Born in Auckland, New Zealand on July 20, 1919, Edmund Hillary was a shy and awkward kid growing up. An average student in high school, he would often escape by indulging in books and daydreaming about a life full of adventure. But those dreams would soon become a reality when at 16, a school trip to a local mountain uncovered that despite his lack of coordination, Hillary had greater endurance than his peers.
By the time he was in college, Hillary had already achieved his first major climb by reaching the top of Mount Ollivier, a national mountain near the Southern Alps. But that would just be the tip of the iceberg — or should we say — the top of just one mountain. Hillary would go on to many more high altitude expeditions, as well as escape death, become a philanthropist, and most famously, reach the summit of Mount Everest — the highest mountain on Earth — with Nepalese Sherpa mountaineer Tenzing Norgay on May 29, 1953.
We explore some of Edmund Hillary's extraordinary milestones and some of the many interesting facts and events that occurred in his life.
1. To help finance his climbing in the winters, Hillary became a beekeeper in the summers during his college years. His love for bees and the environment would continue throughout his life.
2. Although he initially hesitated to participate in World War II due to religious reasons, Hillary eventually joined the Royal New Zealand Air Force in 1943. Two years later he was transferred to Fiji and the Solomon Islands, where he got into a boating accident and suffered serious burns. It was then he was sent back home.
3. On January 30, 1948, Hillary reached New Zealand's highest peak, Aoraki / Mount Cook, under the guidance of his team.
4. Led by John Hunt, the successful Mount Everest expedition of 1953 was truly a team effort. It consisted of a 400-person crew, 20 Sherpa guides and over 10,000 lbs of baggage. Due to bad weather and a failed attempt from a previous two-man team 48 hours prior, Hillary and his Sherpa partner Tenzing made a go of it. The two made history as the first people to stand atop Mount Everest on May 29, 1953. Standing there for only 15 minutes, the only proof they could offer of their incredible feat was a photo Hillary took of Tenzing standing at the peak with his ice-axe. Although Tenzing offered to take a picture of Hillary, the latter refused and instead left John Hunt's cross as a marker. (They took more photos from the peak to prove they truly made the ascent.)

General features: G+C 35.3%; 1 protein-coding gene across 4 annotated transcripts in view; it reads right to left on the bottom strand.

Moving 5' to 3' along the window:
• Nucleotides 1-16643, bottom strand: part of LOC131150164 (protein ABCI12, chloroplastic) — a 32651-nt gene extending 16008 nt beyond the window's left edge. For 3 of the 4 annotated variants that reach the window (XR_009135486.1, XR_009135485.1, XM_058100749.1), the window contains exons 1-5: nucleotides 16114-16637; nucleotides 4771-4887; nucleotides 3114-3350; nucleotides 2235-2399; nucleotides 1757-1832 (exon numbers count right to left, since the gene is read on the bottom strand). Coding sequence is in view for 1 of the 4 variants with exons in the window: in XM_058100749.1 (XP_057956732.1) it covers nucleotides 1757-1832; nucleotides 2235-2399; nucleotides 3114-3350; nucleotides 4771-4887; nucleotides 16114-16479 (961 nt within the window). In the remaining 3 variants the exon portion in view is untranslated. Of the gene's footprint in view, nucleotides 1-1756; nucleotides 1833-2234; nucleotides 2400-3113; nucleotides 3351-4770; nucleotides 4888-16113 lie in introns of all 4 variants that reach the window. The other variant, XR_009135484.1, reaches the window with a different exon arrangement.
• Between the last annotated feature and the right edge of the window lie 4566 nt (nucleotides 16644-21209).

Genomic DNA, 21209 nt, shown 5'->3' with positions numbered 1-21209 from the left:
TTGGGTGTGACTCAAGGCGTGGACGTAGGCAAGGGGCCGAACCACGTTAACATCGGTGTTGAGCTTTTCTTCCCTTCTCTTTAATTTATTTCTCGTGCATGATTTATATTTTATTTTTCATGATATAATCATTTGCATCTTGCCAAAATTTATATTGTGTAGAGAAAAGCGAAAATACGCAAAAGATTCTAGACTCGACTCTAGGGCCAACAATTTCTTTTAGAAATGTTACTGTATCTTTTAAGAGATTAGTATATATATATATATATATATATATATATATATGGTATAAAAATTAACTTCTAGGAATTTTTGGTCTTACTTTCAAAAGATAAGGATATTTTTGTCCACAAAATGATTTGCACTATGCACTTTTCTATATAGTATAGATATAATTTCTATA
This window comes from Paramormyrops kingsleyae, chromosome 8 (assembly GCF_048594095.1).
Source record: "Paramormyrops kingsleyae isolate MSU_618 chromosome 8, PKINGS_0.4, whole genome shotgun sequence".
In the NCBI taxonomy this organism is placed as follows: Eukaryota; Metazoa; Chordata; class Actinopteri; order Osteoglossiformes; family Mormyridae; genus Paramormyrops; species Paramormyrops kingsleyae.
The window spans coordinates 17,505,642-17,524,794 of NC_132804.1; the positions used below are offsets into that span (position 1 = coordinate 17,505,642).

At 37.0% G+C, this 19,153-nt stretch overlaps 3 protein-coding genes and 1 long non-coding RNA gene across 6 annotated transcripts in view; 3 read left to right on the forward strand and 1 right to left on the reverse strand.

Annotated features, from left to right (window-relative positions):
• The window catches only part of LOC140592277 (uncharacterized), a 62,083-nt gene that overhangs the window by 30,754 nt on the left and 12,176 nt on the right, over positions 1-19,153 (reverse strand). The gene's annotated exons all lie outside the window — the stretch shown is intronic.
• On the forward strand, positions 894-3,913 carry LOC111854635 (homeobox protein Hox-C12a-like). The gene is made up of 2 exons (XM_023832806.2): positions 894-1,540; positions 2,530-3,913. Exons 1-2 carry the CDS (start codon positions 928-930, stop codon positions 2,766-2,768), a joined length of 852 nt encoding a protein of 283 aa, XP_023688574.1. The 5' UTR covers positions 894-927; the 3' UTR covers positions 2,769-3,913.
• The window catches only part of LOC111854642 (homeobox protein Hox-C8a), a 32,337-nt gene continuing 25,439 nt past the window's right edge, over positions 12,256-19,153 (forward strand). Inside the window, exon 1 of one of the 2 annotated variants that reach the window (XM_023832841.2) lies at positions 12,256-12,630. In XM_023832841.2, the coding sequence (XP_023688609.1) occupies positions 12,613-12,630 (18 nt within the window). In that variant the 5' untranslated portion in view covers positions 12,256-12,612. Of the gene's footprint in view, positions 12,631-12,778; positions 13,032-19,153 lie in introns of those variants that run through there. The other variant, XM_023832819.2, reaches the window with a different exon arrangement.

5. A young Queen Elizabeth II bestowed Hillary, Hunt and 37 other members of the expedition coronation medals for their achievement.
6. From the mid 1950s through the mid 1960s, Hillary would climb 10 more mountain peaks in the Himalayas.
7. In 1958 Hillary would reach the South Pole and would later reach the North Pole with astronaut Neil Armstrong in 1985. These achievements made him the first man to have stood on Mount Everest and both poles.
8. Barely late for his flight, Hillary inadvertently escaped death in what was known as the 1960 New York air disaster when his TWA flight crashed in mid-air with a United Airlines flight. All 128 people on board the planes were killed.
9. Hillary escaped death's grip yet again in 1979. Scheduled to commentate on an Antarctic sightseeing flight tour on November 28th, Hillary had to cancel due to other work projects. His close friend Peter Mulgrew took his place. Tragically, the flight crashed into Mount Erebus killing all 257 people on board. Ten years later, Hillary would marry Mulgrew's widow.
10. To commemorate the 50th anniversary of the Mount Everest climb, Nepal granted Hillary honorary citizenship. It was the first time the country granted a foreign national such an honor.
11. In 2002 Hillary's son Peter and Tenzing's son Jamling climbed Mount Everest together.
12. In 1992 Hillary was the first living New Zealander to appear on the country's banknotes (he was printed on the five-dollar note).
13. In 1960 Hillary founded the Himalayan Trust, which he led until his death in 2008. The foundation helped establish schools and hospitals in the most remote parts of the region.